Dave Green was 14 years old when he told his parents he identified as male.
His parents accepted him, but the next big hurdle was school.
"I had previously come out as a lesbian at one point and that went over very poorly, so I wasn't ready to come out again, it would have probably been worse," said Green, who was attending Bolingbrook High School at the time.
Green said he was bullied and saw the same happening to other LGBTQ students.
"He was always an honor student in grade school and middle school, but when the lack of acceptance was happening, the grades started slipping, there was a lot of depression, he didn't want to go to school," said father Patrick Green.
Green decided to move his son to a different school district.
Dave Green transferred to Hinsdale South High School where he was immediately accepted.
"I was fully expecting to have to use the women's restroom or something similar, just not the men's restroom. So I was surprised and relieved that I wasn't going to be treated that way at Hinsdale South," he said.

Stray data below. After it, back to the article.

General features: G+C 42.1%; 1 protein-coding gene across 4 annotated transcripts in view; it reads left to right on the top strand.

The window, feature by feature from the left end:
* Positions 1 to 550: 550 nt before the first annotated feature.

Besides the use of men's bathrooms, Hinsdale South allowed Dave Green to go by his new name even though his name had not been legally changed yet.
Hinsdale District 86 Superintendent and South's principal said diversity and acceptance have always been part of the school's culture.
"With this particular student we saw him the same way we see every one of our students and making sure he was comfortable and had what he needed to succeed," said Arwen Pokorny Lyp, Hinsdale South principal.
Dave Green thrived at Hinsdale South by getting top grades and SAT scores. He is now an 18-year-old Northern Illinois University freshman, majoring in psychology and hopes to be a therapist for trans youth.
Green hopes every school district can take a page out of the Hinsdale South playbook.
"I think every school district should treat their trans students exactly as they would their gender counterparts," he said.
Transgender student talks about journey of acceptance at Hinsdale South High School